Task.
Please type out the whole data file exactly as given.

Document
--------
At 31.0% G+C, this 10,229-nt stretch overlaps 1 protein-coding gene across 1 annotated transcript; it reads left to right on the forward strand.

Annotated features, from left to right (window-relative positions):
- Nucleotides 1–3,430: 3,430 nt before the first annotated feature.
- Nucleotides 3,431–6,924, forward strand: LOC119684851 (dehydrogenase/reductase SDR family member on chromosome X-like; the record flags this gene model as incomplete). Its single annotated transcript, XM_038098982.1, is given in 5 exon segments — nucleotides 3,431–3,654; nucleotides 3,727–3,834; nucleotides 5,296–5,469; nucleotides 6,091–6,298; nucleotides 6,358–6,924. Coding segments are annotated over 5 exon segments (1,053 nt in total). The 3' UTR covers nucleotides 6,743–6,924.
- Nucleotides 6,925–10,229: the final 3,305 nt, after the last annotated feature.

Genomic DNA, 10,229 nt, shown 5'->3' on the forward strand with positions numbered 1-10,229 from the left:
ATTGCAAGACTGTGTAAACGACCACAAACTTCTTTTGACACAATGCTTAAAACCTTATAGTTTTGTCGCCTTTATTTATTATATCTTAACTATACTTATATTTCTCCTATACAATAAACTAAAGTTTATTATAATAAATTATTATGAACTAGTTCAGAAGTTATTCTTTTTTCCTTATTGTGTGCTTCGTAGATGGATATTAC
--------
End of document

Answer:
At 31.0% G+C, this 10,229-nt stretch overlaps 1 protein-coding gene across 1 annotated transcript; it reads left to right on the forward strand.

Annotated features, from left to right (window-relative positions):
- Nucleotides 1–3,430: 3,430 nt before the first annotated feature.
- Nucleotides 3,431–6,924, forward strand: LOC119684851 (dehydrogenase/reductase SDR family member on chromosome X-like; the record flags this gene model as incomplete). Its single annotated transcript, XM_038098982.1, is given in 5 exon segments — nucleotides 3,431–3,654; nucleotides 3,727–3,834; nucleotides 5,296–5,469; nucleotides 6,091–6,298; nucleotides 6,358–6,924. Coding segments are annotated over 5 exon segments (1,053 nt in total). The 3' UTR covers nucleotides 6,743–6,924.
- Nucleotides 6,925–10,229: the final 3,305 nt, after the last annotated feature.

Genomic DNA, 10,229 nt, shown 5'->3' on the forward strand with positions numbered 1-10,229 from the left:
ATTGCAAGACTGTGTAAACGACCACAAACTTCTTTTGACACAATGCTTAAAACCTTATAGTTTTGTCGCCTTTATTTATTATATCTTAACTATACTTATATTTCTCCTATACAATAAACTAAAGTTTATTATAATAAATTATTATGAACTAGTTCAGAAGTTATTCTTTTTTCCTTATTGTGTGCTTCGTAGATGGATATTAC